"Here's the problem I had; I get paid to actually watch college football, from noon to 2 a.m. I watch every game there is, and I do that for 15 straight weeks. I'm in a position where I can make an opinion on more than, well right here on paper, it says Florida beat six top 25 teams ... I don't care. I don't care. I've watched Florida every week. Congratulations, 12-1 ... that's amazing. But am I going to penalize Michigan because the Big Ten is awful this year? Absolutely not. I don't care that they beat ND and ND is terrible. I don't care that they beat Wisconsin and we don't know how good Wisconsin is. I saw them play against every team this year.
"People can say look how they played against Ball State and look how they played against Northwestern. They were bored. The difference between that and Florida ... Florida was actually trying when they played and didn't execute against Georgia and Vanderbilt, and didn't execute against Kentucky and other teams they played."
Herbstreit's argument during that period was this: despite Florida's obviously superior resume; despite Florida competing in a tougher conference and winning 12 games, including a conference championship; despite beating a Top 5 BCS Team in LSU and playing four top-ranked opponents, Herbstreit could tell simply by looking that Ohio State and Michigan were better teams than Florida could hope to be.
In short, Herbstreit knows more about football than you, me, or anyone. He knows more than the voters. He is smarter than the BCS computer formulas. The facts weren't on his side, but he throws those out the window, because KIRK HERBSTREIT WATCHES FOOTBALL. KIRK HERBSTREIT KNOWS FOOTBALL.
It was after this interview that I believe Herbstreit lost most of his credibility as a college football "analyst." He blasted Gary Danielson, throwing the CBS analyst's reputation under the bus when he suggested that perhaps Danielson was put up to his short "campaign" stint for Florida during the SEC Championship Game against Arkansas -- by the executive producer.
"When I was watching that game that they put that graphic up, the only thing I could think of was that the coordinating producer would force them to do something like that to kind of destroy any credibility they'd all built over the years, just obviously by standing up and talking about an SEC school."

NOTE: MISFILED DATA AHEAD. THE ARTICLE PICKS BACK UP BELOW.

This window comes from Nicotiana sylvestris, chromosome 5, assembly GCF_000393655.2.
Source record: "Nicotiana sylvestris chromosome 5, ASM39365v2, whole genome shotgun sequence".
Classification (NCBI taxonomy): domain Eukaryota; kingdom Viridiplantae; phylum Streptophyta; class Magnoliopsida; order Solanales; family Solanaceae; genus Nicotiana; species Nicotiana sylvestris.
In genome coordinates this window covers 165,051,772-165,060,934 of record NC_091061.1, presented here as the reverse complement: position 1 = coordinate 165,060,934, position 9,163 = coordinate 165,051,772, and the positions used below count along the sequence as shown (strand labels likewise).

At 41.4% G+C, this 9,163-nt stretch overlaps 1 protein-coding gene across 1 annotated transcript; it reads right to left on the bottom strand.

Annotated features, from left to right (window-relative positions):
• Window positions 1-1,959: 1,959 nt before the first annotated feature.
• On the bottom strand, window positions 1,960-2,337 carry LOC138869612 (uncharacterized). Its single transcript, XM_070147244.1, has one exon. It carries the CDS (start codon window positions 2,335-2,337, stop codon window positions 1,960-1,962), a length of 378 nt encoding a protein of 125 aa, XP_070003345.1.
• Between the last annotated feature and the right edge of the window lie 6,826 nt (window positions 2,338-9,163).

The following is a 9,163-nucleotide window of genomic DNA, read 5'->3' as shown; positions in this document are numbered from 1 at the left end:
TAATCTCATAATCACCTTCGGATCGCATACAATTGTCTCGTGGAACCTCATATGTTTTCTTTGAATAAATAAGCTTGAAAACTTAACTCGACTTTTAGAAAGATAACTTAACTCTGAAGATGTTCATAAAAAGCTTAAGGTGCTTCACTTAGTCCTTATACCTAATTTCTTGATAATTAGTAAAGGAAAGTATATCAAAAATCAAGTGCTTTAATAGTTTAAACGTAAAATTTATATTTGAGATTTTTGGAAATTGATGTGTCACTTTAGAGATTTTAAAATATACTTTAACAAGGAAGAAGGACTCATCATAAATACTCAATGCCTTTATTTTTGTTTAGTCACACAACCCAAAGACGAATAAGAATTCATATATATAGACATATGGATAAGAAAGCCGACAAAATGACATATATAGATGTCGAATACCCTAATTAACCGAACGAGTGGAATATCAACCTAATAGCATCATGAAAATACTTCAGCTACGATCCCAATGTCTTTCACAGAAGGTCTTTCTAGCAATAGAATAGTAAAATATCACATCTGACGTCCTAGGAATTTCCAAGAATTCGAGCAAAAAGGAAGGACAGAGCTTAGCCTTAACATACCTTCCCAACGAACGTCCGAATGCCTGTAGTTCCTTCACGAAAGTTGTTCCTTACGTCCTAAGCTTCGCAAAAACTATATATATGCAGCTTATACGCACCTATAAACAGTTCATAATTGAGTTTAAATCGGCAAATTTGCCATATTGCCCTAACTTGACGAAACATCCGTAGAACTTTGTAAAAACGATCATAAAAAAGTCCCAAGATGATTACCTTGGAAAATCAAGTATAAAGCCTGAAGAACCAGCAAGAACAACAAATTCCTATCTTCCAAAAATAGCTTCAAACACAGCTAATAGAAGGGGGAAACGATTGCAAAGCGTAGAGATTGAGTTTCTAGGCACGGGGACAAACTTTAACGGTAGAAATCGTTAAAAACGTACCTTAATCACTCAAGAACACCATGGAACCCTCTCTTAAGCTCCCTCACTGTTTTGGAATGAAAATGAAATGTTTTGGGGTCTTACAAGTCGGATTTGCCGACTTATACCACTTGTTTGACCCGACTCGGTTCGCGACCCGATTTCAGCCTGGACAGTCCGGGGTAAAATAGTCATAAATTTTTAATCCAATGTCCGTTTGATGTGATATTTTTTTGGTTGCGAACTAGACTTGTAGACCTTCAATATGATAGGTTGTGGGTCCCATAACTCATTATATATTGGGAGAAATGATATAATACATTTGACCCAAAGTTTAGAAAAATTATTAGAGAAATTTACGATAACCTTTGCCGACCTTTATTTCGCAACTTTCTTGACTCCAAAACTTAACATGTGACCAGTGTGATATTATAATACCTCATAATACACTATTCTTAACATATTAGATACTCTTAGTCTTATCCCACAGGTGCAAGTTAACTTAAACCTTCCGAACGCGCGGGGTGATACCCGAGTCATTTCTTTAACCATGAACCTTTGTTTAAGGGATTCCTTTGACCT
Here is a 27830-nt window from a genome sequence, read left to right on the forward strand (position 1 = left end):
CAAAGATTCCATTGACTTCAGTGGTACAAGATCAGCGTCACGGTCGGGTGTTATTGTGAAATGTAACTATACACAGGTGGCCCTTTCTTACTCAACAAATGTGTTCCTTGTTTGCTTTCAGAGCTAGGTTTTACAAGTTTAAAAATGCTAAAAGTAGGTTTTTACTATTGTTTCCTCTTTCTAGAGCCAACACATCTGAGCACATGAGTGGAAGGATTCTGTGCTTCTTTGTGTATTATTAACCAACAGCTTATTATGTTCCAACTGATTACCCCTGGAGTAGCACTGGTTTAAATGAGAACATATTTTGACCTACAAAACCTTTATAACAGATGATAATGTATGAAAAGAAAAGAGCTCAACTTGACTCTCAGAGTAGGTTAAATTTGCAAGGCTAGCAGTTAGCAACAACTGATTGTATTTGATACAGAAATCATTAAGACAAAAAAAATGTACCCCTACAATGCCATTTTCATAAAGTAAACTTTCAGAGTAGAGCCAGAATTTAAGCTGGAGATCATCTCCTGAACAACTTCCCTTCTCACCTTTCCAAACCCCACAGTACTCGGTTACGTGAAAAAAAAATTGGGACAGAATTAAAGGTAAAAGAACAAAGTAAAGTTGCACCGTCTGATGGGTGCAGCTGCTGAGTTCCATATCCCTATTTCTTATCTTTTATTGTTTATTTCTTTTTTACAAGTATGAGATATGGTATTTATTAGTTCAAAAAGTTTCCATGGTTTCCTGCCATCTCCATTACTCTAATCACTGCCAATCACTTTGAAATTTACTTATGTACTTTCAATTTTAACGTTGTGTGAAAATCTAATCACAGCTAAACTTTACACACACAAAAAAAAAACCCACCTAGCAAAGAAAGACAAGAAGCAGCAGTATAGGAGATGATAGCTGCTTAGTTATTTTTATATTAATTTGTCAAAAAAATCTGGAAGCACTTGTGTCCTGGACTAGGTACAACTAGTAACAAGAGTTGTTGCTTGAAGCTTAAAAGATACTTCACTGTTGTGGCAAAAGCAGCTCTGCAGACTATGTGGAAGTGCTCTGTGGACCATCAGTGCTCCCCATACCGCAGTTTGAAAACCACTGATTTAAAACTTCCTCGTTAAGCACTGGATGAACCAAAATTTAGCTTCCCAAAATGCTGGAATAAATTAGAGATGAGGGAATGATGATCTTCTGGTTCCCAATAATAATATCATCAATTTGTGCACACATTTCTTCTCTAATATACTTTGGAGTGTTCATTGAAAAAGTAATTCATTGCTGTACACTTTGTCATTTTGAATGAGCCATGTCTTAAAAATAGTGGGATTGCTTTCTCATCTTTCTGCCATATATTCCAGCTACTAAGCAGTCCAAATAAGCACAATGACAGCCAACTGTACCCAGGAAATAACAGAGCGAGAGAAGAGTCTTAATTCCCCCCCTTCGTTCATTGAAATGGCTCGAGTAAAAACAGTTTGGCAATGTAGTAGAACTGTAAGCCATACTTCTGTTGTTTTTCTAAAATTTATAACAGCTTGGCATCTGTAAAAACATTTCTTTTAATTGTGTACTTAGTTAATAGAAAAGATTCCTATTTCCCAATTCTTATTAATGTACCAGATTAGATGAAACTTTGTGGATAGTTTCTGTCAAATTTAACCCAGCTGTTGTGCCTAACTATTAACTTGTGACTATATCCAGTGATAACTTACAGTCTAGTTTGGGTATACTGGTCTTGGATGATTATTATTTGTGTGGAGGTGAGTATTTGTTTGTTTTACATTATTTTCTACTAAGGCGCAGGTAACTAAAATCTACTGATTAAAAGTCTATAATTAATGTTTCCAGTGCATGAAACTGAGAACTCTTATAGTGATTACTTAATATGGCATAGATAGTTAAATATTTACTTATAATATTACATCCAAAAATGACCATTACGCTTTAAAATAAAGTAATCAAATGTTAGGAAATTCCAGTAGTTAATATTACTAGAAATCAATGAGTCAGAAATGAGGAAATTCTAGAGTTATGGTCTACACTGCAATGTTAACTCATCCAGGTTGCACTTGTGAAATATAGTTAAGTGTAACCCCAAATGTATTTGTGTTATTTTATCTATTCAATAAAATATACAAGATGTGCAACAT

That is an incredibly arrogant and self-serving personal attack on a colleague who was guilty of nothing more than saying his mind -- something Herbstreit did for weeks after Michigan lost, campaigning day in and day out for a rematch.
The only logical conclusion I can reach is that Herbstreit wanted to help his alma mater to avoid Florida. It may sound somewhat like a conspiracy theory, but I'll be darned if I can come up with any other reason.
Kirk Herbstreit's final outburst in the interview I'm sure he'd rather forget included this statement: "I would just like to see Michigan and Ohio State go on to do well in their games."
Whoops. Michigan was routed by USC and Florida speared the Buckeyes like a helpless wriggling fish.
Herbstreit essentially batted a zero here, or a negative, if that's possible. His credibility is shot. The exact opposite of everything he predicted came true.
Gary Danielson said all along, "I watch a lot of football too. But you know what? I don't know who the best team is. That's impossible to know. So you go by the resume. And Florida has the resume."
Right on, Mr. Danielson. And now Florida has the crystal football, too.
ESPN might ought to reconsider their investment in Kirk Herbstreit's couch-potatodom. It didn't appear to pay any dividends in the games that really matter. And Herbstreit himself ought to do some soul-searching after all of this.